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Celebrating 10 Years with Kelly and Vida Greene


Kelly and Vida Greene with their tree at Thames Park in 2005.

Ten years later, Kelly and Vida return to the Gibbons Park planting site.

In celebration of ReForest London’s tenth anniversary, mother and daughter, Kelly and Vida Greene revisited the site of the cedar tree they planted together in 2005. Kelly had heard about the tree planting event through email, and decided to bring five-year-old Vida as a good way to teach her early on the importance of replenishing and honouring trees. The project was one of ReForest London's first of several partnership projects with the Old South Community Organization

Kelly recalls the misty weather of that day ten years ago in Thames Park.“We learned a lot about how to use a shovel when it’s wet, digging into muddy ground,” said Kelly. Although Vida can only vaguely remember the planting so long ago, she understands the importance of tree planting and naturalization. “There are a lot of areas where there once were a lot of trees they have been cut down to make room for new houses and buildings,” said Vida, “it’s important to naturalize those areas.”

The cedar tree that Kelly and Vida planted in 2005 unfortunately did not survive, which is a testament to the nature of naturalization plantings, that not all trees make it. However, the trees that did survive the ten years have grown to be large trees, providing shade, and other environmental benefits to the park.

Kelly has lived in London for twenty-six years, and graduated from the University of Western Ontario with a Bachelor of Fine Art Degree. She is a member of the Six Nations Reserve in Ohsweken, Ontario, and is of Haudenosaunee (People of the Longhouse) descent.  Her work is shown in an annual exhibit called “First Nations Art” at the Woodland Cultural Centre in Brantford, Ontario.

Vida and her older brother were born in London. Vida is currently a grade ten student at London South Collegiate Institute. Her favourite subjects include art and English, and she is interested in studying mental health therapy after high school graduation. Perhaps Vida’s studies will include the health benefits of encounters with nature and reduction of stress through trees.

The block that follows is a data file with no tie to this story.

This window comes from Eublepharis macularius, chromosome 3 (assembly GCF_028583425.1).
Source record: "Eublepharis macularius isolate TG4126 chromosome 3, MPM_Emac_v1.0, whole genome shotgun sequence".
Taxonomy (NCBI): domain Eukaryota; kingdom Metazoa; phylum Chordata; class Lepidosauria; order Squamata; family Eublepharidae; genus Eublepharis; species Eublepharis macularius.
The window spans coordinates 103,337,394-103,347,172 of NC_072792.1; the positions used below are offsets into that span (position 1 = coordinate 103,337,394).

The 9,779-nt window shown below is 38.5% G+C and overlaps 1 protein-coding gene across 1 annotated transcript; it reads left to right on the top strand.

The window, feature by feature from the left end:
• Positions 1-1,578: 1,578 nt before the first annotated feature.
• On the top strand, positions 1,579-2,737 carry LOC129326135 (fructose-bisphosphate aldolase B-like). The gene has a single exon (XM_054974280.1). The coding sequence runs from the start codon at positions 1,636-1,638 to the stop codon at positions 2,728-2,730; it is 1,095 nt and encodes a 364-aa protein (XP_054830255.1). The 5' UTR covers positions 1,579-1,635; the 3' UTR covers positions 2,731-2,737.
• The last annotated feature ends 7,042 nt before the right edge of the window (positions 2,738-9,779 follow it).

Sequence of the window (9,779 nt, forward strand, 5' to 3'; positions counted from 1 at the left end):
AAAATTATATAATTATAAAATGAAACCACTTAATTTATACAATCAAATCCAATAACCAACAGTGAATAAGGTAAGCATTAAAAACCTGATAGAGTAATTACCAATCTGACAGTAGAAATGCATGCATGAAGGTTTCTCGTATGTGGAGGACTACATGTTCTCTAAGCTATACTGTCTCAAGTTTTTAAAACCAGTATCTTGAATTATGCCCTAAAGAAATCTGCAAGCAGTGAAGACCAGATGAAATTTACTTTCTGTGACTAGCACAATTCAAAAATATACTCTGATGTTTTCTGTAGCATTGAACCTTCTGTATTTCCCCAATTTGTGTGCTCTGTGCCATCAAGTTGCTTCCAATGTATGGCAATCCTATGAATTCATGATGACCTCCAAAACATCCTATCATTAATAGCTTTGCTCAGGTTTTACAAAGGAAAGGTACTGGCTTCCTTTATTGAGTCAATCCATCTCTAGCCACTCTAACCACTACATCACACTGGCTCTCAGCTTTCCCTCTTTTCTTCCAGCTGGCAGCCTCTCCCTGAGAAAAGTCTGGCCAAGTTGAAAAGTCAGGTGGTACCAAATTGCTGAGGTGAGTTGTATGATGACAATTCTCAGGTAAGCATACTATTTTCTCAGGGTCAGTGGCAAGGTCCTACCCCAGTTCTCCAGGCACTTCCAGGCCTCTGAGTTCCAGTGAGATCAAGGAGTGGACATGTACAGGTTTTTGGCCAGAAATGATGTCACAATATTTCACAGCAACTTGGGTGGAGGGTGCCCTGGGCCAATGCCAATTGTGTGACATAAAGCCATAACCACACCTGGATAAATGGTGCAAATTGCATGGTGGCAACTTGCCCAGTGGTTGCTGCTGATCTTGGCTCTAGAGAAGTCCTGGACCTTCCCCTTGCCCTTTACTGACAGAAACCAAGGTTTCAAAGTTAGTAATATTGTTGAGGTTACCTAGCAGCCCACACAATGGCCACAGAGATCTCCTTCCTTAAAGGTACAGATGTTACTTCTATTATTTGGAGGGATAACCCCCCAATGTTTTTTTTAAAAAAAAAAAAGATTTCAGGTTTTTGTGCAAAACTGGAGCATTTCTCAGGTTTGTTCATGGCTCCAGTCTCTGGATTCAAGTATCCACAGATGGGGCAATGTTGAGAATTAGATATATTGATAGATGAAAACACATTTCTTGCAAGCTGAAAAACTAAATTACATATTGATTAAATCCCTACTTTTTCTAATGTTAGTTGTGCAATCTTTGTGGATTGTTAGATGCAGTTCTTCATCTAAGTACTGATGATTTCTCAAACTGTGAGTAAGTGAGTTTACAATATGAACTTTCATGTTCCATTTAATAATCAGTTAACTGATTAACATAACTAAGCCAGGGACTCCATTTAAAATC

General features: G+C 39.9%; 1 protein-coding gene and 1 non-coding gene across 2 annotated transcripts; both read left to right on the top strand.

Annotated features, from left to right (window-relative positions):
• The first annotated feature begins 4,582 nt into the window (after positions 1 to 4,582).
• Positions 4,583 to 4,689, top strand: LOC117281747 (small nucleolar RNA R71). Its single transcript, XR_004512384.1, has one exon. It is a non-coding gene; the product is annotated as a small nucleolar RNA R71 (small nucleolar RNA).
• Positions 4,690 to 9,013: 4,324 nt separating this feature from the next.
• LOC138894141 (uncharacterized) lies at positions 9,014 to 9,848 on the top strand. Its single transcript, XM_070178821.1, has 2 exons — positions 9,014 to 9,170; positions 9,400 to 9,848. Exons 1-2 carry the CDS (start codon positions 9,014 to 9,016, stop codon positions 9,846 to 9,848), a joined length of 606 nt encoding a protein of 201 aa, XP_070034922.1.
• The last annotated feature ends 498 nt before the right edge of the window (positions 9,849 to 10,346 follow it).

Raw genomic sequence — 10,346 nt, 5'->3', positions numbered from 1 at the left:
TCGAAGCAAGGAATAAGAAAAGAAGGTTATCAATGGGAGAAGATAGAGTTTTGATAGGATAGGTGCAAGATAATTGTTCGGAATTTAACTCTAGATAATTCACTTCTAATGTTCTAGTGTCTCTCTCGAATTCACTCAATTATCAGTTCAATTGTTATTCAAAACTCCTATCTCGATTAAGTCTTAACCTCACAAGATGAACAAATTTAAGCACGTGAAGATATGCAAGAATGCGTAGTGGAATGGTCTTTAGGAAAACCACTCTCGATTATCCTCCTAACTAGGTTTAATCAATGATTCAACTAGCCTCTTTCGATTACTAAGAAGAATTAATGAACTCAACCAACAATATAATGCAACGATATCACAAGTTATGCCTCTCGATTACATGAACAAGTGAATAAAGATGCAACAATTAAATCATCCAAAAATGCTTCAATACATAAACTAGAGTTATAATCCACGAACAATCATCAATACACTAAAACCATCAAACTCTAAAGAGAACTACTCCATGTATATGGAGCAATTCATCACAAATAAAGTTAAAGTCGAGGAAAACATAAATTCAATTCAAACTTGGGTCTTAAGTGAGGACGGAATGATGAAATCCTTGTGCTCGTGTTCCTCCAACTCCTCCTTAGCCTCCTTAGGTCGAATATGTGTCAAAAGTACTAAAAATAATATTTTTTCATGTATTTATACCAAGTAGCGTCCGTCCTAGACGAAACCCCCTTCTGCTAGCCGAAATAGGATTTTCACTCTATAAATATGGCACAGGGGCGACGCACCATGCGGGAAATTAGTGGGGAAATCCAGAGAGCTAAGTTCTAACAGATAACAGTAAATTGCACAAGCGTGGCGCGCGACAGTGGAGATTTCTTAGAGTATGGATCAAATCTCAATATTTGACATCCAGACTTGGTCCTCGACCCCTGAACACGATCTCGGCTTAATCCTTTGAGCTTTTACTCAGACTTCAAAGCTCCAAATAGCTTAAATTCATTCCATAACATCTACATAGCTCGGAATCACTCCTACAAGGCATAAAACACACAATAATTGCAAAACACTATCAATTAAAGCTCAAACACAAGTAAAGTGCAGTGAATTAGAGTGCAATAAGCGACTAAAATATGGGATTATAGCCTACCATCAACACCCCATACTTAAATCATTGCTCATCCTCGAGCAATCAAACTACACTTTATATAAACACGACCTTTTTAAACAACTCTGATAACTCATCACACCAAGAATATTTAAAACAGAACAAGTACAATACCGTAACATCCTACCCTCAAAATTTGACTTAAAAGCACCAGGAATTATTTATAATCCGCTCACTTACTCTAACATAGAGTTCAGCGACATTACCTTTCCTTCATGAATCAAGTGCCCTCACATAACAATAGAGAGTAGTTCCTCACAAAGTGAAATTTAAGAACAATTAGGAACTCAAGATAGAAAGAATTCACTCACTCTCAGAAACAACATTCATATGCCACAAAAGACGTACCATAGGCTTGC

In addition to tree planting, Kelly also gardens with both of her children. The Greenes have a long narrow yard, with many different trees and plants. “My husband has planted a lot of trees, we can’t have any more, it’s full,” said Kelly. Their yard is home to trees such as maple, pine, elm, oak, cedar, and a crab-apple tree which was planted for Kelly by her husband and children on Mother’s Day.

Kelly enjoys spending time in places with trees around, and has taught her children to be observant of trees. The two hundred and fifty year-old oak tree at Westminster Ponds, known as “The Meeting Tree”, is one of Kelly’s favourite trees. “I’ve sat by the tree and written in my journal,” said Kelly, who also admits she has tried to hug the tree, but it was too big for her to wrap her arms around it. The white birch trees on Bruce Street are another favourite of Kelly’s. “We used to live on Bruce, and when I walked my son to school, the trees looked like they were dancing,” said Kelly.

In recent years, Kelly has participated in various other plantings in London. She planted at Watson Street Park with Upper Thames River Conservation Authority, and at Carfrae Park. In 2012, she planted a natural structure in the shape of a longhouse at the Woodland Cultural Centre, conveying her Haudenosaunee identity.  Kelly, passionate about green spaces and sustainable ecosytems, hopes to pass on the importance of contributing to neighbourhood parks to her children and others in London as well.